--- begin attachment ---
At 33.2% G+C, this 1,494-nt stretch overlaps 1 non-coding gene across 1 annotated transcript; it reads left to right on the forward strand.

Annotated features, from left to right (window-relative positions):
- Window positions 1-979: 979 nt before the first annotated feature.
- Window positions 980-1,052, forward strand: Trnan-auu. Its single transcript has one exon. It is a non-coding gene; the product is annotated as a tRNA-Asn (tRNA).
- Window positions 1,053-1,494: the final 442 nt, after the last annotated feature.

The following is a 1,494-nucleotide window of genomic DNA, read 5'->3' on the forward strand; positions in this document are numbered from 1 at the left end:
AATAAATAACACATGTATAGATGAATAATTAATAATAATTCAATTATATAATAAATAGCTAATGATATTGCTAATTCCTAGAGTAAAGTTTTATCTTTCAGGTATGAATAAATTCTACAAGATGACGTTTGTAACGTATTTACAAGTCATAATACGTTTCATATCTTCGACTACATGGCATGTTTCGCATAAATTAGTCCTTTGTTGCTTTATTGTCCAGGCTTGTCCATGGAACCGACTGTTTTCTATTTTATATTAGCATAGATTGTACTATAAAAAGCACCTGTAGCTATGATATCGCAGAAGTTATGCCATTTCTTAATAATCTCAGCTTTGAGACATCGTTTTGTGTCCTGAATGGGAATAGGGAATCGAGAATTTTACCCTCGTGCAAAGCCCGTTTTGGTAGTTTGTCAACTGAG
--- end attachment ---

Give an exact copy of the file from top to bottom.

At 33.2% G+C, this 1,494-nt stretch overlaps 1 non-coding gene across 1 annotated transcript; it reads left to right on the forward strand.

Annotated features, from left to right (window-relative positions):
- Window positions 1-979: 979 nt before the first annotated feature.
- Window positions 980-1,052, forward strand: Trnan-auu. Its single transcript has one exon. It is a non-coding gene; the product is annotated as a tRNA-Asn (tRNA).
- Window positions 1,053-1,494: the final 442 nt, after the last annotated feature.

The following is a 1,494-nucleotide window of genomic DNA, read 5'->3' on the forward strand; positions in this document are numbered from 1 at the left end:
AATAAATAACACATGTATAGATGAATAATTAATAATAATTCAATTATATAATAAATAGCTAATGATATTGCTAATTCCTAGAGTAAAGTTTTATCTTTCAGGTATGAATAAATTCTACAAGATGACGTTTGTAACGTATTTACAAGTCATAATACGTTTCATATCTTCGACTACATGGCATGTTTCGCATAAATTAGTCCTTTGTTGCTTTATTGTCCAGGCTTGTCCATGGAACCGACTGTTTTCTATTTTATATTAGCATAGATTGTACTATAAAAAGCACCTGTAGCTATGATATCGCAGAAGTTATGCCATTTCTTAATAATCTCAGCTTTGAGACATCGTTTTGTGTCCTGAATGGGAATAGGGAATCGAGAATTTTACCCTCGTGCAAAGCCCGTTTTGGTAGTTTGTCAACTGAG